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CASE REPORT
Year : 2019  |  Volume : 13  |  Issue : 4  |  Page : 282-285

Isolated gastrointestinal posttransplant lymphoproliferative disorder in a child


1 Department of Nephrology, Aster Medcity, Kochi, Kerala, India
2 Department of Pathology, Aster Medcity, Kochi, Kerala, India
3 Department of Gastroenterology, Aster Medcity, Kochi, Kerala, India

Correspondence Address:
Dr. K Vinod Kumar
Department of Nephrology, Aster Medcity, Cheranalloor, Kochi - 682 027, Kerala
India
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Source of Support: None, Conflict of Interest: None


DOI: 10.4103/ijot.ijot_30_19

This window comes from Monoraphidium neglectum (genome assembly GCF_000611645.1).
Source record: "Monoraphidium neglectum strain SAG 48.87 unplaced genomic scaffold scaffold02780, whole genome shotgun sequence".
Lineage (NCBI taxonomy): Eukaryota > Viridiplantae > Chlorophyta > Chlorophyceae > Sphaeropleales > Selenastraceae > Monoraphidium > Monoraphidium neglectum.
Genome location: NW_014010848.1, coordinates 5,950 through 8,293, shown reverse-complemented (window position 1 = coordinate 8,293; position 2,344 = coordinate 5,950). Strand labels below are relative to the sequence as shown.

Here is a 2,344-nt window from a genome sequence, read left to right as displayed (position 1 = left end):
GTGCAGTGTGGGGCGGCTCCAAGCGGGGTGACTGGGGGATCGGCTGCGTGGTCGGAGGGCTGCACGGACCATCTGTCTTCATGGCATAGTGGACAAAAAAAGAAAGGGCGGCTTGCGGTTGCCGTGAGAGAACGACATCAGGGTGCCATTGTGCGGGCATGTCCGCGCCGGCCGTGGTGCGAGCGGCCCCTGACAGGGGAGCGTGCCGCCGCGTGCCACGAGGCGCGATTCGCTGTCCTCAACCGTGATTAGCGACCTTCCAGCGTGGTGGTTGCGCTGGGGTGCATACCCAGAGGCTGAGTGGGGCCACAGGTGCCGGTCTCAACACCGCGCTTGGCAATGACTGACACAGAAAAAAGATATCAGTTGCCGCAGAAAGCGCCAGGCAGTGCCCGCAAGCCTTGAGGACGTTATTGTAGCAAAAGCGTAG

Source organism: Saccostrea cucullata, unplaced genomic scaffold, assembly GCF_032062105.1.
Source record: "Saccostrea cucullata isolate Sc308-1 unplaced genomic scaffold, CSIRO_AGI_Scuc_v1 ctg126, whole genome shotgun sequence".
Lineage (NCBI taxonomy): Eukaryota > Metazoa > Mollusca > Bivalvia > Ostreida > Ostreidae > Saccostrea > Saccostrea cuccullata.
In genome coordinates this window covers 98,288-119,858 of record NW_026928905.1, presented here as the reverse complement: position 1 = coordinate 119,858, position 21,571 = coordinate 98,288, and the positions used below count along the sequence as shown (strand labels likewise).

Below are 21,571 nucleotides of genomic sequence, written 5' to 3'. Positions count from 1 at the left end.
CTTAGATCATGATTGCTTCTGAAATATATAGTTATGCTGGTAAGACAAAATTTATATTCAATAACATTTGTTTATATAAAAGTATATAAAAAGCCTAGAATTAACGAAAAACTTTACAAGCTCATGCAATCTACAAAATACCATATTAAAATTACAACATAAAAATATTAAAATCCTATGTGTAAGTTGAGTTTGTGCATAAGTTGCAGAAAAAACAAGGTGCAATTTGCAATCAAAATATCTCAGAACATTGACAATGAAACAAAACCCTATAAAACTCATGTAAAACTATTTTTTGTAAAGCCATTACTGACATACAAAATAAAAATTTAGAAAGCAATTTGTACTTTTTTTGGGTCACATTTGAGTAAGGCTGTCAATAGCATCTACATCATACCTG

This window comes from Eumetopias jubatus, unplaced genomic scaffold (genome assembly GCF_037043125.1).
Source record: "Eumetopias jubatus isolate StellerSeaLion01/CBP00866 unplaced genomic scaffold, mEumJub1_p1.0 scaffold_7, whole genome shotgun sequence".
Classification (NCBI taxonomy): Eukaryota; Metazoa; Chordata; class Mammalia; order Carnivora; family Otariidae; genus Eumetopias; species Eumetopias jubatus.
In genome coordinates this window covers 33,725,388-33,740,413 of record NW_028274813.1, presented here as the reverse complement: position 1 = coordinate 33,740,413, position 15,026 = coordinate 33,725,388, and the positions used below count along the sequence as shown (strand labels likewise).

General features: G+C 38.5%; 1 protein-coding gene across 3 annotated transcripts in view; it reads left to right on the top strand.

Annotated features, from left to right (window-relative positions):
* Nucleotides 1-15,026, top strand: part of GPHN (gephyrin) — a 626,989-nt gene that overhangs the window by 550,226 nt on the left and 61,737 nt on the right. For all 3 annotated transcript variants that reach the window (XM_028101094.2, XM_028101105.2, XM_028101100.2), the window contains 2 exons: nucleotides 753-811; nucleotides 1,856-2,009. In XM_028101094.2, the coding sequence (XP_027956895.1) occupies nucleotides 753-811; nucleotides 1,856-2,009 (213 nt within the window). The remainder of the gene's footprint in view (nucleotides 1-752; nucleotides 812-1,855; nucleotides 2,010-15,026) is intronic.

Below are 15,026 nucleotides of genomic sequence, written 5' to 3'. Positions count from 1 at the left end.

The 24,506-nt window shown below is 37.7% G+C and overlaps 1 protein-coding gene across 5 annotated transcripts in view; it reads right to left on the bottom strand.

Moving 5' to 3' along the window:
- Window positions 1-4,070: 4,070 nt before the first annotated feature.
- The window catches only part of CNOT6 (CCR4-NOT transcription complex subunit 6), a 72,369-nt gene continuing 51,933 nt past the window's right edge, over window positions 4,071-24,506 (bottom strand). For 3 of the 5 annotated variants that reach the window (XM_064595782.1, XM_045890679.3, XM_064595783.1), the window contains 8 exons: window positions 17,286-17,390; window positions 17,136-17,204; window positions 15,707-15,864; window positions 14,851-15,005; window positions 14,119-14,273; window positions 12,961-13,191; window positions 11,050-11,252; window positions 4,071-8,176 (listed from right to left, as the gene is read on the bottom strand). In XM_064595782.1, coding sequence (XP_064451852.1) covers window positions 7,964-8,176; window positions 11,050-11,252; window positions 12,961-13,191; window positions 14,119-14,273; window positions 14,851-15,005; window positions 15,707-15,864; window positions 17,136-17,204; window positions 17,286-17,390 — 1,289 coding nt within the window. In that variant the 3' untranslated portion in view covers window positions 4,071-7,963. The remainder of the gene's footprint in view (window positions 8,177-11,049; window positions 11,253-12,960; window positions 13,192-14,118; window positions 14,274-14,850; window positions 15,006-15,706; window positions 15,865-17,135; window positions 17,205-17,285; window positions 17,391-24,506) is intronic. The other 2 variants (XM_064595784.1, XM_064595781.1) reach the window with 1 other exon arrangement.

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We report a 12-year-old male renal allograft recipient, 10 months following the transplant surgery, who presented with diffuse abdominal pain, constipation, vomiting, and weight loss of 5 kg in 2 months. He was on standard maintenance immunosuppression (tacrolimus/mycophenolate mofetil/prednisolone) and had not received induction agents. Upper gastrointestinal (GI) endoscopy showed nodularity in the body of the stomach, and colonoscopy showed deep ulcers in the sigmoid colon and descending colon. Biopsy from the lesions showed dense infiltration of atypical lymphoid cells (B-cell markers, CD20, CD30, and BCL2 being positive), with immunohistochemistry showing strong positivity for Epstein–Barr virus (EBV). EBV DNA polymerase chain reaction in the blood was strongly positive (2200 copies/mL), confirming EBV-positive posttransplant lymphoproliferative disorder (PTLD). Positron emission tomography–computed tomography and bone marrow biopsy confirmed that the disease was confined to the GI tract. It is a rare complication seen after solid organ transplantation occurring usually in the 1st year after transplant. The most important risk factor is a higher degree of immunosuppression; tacrolimus levels remained high in spite of repeated revisions of the drug dose in our case. The patient was treated with injection rituximab (dose: 375 mg/m2), weekly injections of four doses, and his immunosuppressive medications were reduced by 50%. He had a good symptomatic relief. PTLD confined to GI tract is rare; constipation as a presenting manifestation is very rare. A high index of suspicion is essential to make an early diagnosis.


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